But guess what I was able to do with that $2500 or less? In just 4 months I was able to save enough to fund my travels through comfortable yet affordable travel through Europe for 2 and a half months, put away 10% of all of my income into savings, put additional money away for taxes (because as a freelancer taxes aren’t automatically deducted!) and buy a ticket to Singapore in the new year.
I had less than $400 before I started saving.
You bet I was proud of myself for finally reaching my biggest goal for 2017, becoming a digital nomad and being able to finance my travelling lifestyle through it. I’m pretty sure there was a time I cried because I was so happy to be doing what I had dreamed of.
The Pros to Being a Digital Nomad
As I was travelling through Europe, my first time travelling while working full-time, I felt that I was missing out on experiencing the places I was visiting. With a quick email to my editor for one of my main writing gig I told her I was cutting down my hours from 10 hours of writing a week to 5.
I took a hit to my income but then sat back and thought how lucky am I to be able to choose how much I want to work?
I then lost two of my Pinterest clients.
Being a digital nomad is full of so many highs and lows and I’ve learned to be happy for myself when I succeeded and that I quickly need to move on when something doesn’t work out. There’s no time to hang on to negativity in this online world because feeling sorry for yourself is time wasted.
Luckily losing those two Pinterest clients meant I had even more time for travel. It was a blessing in disguise.
I never have to be up at a certain time, I never have anywhere I have to be, I can do literally whatever I want when I want. I have complete and total freedom. How could anything be bad about this?
The Cons to Living the Dream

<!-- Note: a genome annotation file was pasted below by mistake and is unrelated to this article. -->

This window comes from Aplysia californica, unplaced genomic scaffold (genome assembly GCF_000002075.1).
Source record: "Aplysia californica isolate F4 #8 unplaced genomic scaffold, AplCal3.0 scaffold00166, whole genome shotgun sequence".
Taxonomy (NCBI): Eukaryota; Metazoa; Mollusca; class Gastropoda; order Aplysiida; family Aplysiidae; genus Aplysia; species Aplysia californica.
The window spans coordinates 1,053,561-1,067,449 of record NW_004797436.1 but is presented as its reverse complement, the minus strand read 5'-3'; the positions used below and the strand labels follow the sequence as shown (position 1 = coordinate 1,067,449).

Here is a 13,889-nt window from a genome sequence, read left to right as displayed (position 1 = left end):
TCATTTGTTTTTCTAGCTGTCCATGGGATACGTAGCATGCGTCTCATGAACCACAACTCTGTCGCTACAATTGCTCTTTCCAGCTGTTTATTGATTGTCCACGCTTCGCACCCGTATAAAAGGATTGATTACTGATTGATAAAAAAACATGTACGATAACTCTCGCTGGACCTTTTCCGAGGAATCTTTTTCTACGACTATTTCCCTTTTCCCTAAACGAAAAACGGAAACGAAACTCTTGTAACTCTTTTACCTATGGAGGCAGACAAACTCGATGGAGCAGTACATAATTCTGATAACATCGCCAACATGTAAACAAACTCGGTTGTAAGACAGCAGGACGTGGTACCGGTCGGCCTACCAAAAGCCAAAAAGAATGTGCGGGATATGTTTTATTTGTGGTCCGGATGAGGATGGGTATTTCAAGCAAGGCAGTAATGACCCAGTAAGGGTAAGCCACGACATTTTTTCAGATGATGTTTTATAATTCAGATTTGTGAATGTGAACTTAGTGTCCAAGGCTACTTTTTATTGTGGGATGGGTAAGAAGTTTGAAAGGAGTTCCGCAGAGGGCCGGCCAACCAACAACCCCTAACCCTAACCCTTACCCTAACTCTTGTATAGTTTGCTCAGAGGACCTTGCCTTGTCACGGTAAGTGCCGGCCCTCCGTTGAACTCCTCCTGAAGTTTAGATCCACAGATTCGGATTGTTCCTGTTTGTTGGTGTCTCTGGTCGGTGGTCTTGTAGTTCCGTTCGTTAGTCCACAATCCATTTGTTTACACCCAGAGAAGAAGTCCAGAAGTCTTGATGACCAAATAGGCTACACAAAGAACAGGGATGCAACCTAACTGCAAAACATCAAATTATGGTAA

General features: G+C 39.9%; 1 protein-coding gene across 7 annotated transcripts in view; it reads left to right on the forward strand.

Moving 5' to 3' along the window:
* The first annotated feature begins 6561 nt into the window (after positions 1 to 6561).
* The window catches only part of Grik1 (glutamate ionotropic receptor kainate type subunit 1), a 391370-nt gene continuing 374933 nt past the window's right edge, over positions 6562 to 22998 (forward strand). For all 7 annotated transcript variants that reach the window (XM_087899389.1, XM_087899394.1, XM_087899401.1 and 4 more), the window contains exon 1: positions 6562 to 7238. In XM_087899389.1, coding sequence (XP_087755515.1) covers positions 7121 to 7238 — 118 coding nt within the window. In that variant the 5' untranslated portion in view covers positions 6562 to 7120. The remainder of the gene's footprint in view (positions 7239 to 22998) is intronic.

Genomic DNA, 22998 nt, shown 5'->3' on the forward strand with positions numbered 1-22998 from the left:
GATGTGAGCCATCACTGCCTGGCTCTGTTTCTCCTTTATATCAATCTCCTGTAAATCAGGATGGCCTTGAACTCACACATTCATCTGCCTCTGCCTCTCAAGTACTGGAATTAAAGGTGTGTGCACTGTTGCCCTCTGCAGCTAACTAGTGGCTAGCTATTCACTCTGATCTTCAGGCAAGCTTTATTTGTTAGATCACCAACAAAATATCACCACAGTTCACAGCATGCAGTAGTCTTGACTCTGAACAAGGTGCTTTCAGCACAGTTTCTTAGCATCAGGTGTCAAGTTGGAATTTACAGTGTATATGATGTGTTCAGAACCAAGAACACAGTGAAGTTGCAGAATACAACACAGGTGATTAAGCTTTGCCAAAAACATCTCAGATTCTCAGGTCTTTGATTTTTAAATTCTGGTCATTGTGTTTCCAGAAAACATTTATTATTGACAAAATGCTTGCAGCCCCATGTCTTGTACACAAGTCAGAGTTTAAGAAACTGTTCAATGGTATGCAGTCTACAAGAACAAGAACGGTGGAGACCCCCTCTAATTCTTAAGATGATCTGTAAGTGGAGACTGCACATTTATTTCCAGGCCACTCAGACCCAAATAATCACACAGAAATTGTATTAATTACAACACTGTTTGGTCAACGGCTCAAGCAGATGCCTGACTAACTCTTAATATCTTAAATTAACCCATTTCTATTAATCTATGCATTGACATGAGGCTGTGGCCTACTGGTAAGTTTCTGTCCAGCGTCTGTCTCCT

Almost everyday of travelling I meet someone new. We have small talk, asking where each other are from, where we’ve been, where we’re going, what did we like best, how long we’re travelling for….and so on.
Truthfully, it gets repetitive very quickly and is oftentimes exhausting. I don’t want it to seem like I am complaining, I will gladly take this small talk over working my previous retail jobs or being chained to a desk.
Then start the questions about my job.
What do you do?
I’m a freelance travel writer and blogger.
*Expression on their faces change as they realize they’ve met a real-life digital nomad and they process how it’s possible that I make money online* Wow, so you’re living the dream.
How do you make money?
I then dive into how I make money because I’m open to talking about it people. Some people ask more questions but generally they are all the same.
All of this becomes mundane and I get tired of answering the same questions over and over just as other long-term travellers get sick of answering the travel questions too.
These questions are a great way to start conversations and I am 100% guilty of using them to start almost every conversation with a stranger while travelling. But once you get past those questions you either stop talking to the person or end up hanging out with them for a bit, often a day or two and then one of you move on.
I meet incredible people while travelling and have some very interesting conversations but travelling solo as a digital nomad is not easy.
In fact during my last trip through Europe and my first time travelling as a digital I faced a harsh reality that I wasn’t ready for: loneliness.
I expected travel to be just as fun as it always is, that I would be with people all the time, develop friendships and see tons of cool places with new friends.
Sure, I did meet plenty of people to hang out with but I what really lacked was any sort of connection. Even when I was with people I knew that they would leave in a few hours or days and then I’d be back to square one, asking and answering the same questions and once again trying to develop some sort of connection.
As a new digital nomad I started panicking. Was this what the rest of my life was going to be like?